10 Great macOS Monterey Features Worth Upgrading For
Apple today released macOS Monterey to the public after several months of beta testing, and it brings a whole slew of useful new features and changes to apps like Safari, Maps, FaceTime, Notes, Photos, Messages, and More, along with some great quality of life improvements.
We’ve rounded up 10 of our favorite macOS Monterey features, but let us know what you like about the update in the comments below.
Erase All Content & Settings
With macOS Monterey, restoring a Mac to factory settings works a lot more like it does on the iPhone and iPad with iOS. With an Erase All Content & Settings button, you now erase your Mac without needing to go through the hassle of reinstalling the operating system.
The feature wipes the Mac but leaves the operating system in place so the machine can be sold or traded in, and it’s so much more convenient than prior methods that it’s made the number one spot in our list.
AirPlay to Mac
With enhanced AirPlay support on the Mac, content from an iPhone or iPad can be AirPlayed to the display of a Mac, something that wasn’t possible before. AirPlay to Mac also works with Mac-to-Mac transfers so you can display one Mac’s screen on another.
AirPlay to Mac allows users to extend or mirror an Apple device’s display to a Mac, and since two Macs are supported, a Mac can use another Mac as an external display in a sort of Target Display Mode feature clone.
AirPlay to Mac works both wirelessly or wired using a USB-C cable, with the wired connection useful for cutting down on any possible latency. You can also use AirPlay to turn your Mac into a speaker that’s paired with other AirPlay 2 speakers for multiroom audio, and you can AirPlay Apple Fitness+ workouts to the Mac.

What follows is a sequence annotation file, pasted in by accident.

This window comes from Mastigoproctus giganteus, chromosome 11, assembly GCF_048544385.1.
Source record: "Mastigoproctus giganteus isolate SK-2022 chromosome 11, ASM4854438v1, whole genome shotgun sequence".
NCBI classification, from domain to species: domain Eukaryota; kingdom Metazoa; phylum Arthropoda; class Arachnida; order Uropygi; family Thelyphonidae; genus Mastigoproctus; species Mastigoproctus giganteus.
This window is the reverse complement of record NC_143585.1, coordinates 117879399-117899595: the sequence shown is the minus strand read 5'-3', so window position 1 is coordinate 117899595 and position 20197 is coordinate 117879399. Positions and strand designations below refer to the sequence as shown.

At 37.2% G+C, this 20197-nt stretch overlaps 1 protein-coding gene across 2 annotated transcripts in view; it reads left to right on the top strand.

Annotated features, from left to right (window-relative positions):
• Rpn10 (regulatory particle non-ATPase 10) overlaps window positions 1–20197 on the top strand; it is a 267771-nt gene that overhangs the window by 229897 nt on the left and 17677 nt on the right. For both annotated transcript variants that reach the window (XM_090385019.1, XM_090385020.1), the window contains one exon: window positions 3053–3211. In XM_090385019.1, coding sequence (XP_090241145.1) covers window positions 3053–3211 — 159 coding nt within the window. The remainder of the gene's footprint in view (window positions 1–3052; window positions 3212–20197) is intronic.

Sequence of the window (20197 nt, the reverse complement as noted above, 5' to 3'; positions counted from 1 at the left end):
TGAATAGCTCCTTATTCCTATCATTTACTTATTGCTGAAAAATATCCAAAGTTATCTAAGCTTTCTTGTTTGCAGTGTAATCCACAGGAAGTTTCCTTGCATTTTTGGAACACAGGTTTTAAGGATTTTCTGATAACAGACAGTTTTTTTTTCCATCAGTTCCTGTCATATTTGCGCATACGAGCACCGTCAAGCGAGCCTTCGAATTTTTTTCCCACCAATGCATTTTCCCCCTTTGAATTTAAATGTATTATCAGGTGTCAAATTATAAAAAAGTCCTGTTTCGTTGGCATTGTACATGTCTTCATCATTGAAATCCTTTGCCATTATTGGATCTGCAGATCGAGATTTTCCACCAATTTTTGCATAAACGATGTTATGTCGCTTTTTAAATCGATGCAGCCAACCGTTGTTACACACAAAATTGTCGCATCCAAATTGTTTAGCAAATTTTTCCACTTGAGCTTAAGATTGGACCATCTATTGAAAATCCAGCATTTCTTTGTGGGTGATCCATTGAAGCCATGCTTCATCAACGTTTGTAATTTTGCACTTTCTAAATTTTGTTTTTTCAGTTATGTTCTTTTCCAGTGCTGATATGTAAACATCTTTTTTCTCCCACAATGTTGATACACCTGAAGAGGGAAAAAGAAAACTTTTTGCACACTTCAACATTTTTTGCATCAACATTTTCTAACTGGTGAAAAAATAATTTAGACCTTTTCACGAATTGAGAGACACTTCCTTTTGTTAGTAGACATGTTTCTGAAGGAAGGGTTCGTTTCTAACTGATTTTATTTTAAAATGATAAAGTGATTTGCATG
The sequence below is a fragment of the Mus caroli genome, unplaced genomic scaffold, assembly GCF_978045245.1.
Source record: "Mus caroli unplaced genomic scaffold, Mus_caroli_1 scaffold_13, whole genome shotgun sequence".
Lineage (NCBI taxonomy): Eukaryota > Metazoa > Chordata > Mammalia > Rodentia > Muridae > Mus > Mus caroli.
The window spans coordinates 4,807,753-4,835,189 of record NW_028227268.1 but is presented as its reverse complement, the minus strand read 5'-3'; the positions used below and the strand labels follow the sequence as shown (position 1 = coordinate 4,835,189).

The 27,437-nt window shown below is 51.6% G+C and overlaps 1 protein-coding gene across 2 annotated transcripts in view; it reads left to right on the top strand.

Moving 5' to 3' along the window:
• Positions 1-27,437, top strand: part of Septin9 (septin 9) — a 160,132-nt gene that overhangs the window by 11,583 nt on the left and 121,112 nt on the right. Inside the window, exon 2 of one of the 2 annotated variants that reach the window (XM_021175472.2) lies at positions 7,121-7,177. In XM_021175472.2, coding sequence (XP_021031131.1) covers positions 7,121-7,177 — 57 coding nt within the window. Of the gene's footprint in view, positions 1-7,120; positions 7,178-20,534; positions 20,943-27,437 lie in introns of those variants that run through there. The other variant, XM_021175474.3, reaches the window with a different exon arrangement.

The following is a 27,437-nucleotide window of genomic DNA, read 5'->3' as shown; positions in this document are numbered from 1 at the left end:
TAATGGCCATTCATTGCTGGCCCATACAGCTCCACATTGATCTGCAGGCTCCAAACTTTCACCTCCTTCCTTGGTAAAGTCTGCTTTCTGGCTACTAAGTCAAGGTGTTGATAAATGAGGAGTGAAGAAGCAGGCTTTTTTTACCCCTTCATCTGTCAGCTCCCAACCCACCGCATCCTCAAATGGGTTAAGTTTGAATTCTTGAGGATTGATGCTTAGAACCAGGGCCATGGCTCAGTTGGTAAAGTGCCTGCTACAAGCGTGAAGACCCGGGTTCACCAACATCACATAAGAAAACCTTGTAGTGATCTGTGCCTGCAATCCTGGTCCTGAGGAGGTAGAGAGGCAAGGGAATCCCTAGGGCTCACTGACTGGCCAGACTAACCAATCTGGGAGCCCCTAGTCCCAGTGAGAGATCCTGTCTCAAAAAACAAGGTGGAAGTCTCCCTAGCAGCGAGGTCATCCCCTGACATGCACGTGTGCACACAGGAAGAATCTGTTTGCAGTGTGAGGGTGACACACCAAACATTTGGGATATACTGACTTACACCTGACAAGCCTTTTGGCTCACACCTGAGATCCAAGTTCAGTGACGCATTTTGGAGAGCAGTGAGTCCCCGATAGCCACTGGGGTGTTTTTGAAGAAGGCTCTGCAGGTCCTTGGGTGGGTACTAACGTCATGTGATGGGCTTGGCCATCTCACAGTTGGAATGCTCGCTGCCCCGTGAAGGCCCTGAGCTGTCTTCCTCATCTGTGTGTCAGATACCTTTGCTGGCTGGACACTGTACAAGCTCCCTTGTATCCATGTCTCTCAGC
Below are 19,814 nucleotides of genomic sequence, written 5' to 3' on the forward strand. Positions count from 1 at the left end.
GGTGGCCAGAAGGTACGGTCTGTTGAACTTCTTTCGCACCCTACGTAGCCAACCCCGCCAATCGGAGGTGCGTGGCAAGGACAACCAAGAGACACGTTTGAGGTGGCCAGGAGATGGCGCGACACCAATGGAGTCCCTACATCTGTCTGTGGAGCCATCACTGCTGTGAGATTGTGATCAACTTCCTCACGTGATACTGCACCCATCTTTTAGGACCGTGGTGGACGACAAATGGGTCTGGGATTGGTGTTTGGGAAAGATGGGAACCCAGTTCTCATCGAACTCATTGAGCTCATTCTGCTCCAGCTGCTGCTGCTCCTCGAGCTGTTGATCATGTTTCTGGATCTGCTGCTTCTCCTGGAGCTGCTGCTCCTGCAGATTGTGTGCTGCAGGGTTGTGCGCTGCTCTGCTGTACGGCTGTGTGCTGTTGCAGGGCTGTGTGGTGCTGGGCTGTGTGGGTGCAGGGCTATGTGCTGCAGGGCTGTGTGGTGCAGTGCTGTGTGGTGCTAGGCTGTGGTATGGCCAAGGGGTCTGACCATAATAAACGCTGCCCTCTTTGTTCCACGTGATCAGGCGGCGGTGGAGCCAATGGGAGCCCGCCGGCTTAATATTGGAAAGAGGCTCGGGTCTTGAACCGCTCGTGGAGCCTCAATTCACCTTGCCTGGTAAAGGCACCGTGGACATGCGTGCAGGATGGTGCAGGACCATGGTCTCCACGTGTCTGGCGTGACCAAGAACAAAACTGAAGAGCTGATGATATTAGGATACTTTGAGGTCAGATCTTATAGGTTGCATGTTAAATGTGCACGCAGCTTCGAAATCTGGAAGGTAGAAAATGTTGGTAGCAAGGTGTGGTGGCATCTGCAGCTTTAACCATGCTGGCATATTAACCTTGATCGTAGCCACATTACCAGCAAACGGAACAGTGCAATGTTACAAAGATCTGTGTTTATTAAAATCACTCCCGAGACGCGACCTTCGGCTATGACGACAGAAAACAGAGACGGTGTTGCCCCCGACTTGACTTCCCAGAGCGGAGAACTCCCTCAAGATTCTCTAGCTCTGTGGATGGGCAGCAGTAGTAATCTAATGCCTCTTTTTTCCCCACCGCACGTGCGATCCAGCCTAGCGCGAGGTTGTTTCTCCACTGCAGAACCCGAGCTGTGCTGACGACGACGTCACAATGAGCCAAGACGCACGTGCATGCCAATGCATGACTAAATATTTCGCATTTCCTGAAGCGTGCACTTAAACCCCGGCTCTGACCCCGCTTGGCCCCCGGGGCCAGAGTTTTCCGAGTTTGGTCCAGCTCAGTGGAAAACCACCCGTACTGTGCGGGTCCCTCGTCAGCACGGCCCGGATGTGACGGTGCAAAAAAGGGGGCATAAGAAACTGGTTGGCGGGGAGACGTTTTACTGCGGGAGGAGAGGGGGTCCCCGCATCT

AirPlay to Mac works with the 2018 or later MacBook Pro or MacBook Air, 2019 or later iMac or Mac Pro, the iMac Pro, and the 2020 or later Mac mini.
Many of the FaceTime features that have been made available in iOS 15 are also included in the macOS Monterey version of FaceTime. There’s a Create a Link feature for FaceTime calls that makes it much easier to get people to join your call as it’s similar to how Zoom and other video apps work, and it’s great for scheduling calls.
PC and Android users can now join FaceTime calls from the web using those FaceTime links created by Apple users.
Apple has also added a Portrait mode effect to FaceTime calls on the Mac so you can blur out the background behind you while you chat. A new Grid view can show everyone in the call at one time, and there are new audio modes. Voice Isolation minimizes background noise and focuses on your voice, while Wide Spectrum can be used to highlight all sounds if there are multiple people on your end of the call.
FaceTime on macOS Monterey will be gaining all of the SharePlay features made available on iOS devices in iOS 15.1, but SharePlay was not ready for release when macOS Monterey launched and it will be coming at a later date.
The Notes app in macOS Monterey has been enhanced with a new Quick Note feature that’s designed for jotting down notes no matter what you’re doing. If you place your cursor in the very bottom right corner of the display, a little note icon will pop up.
Clicking it opens up a Quick Note where you can write down a thought, add a link, save a photo, and more. Quick Notes are saved in a dedicated section in the Notes app, and can be accessed across all devices.
Safari Tab Groups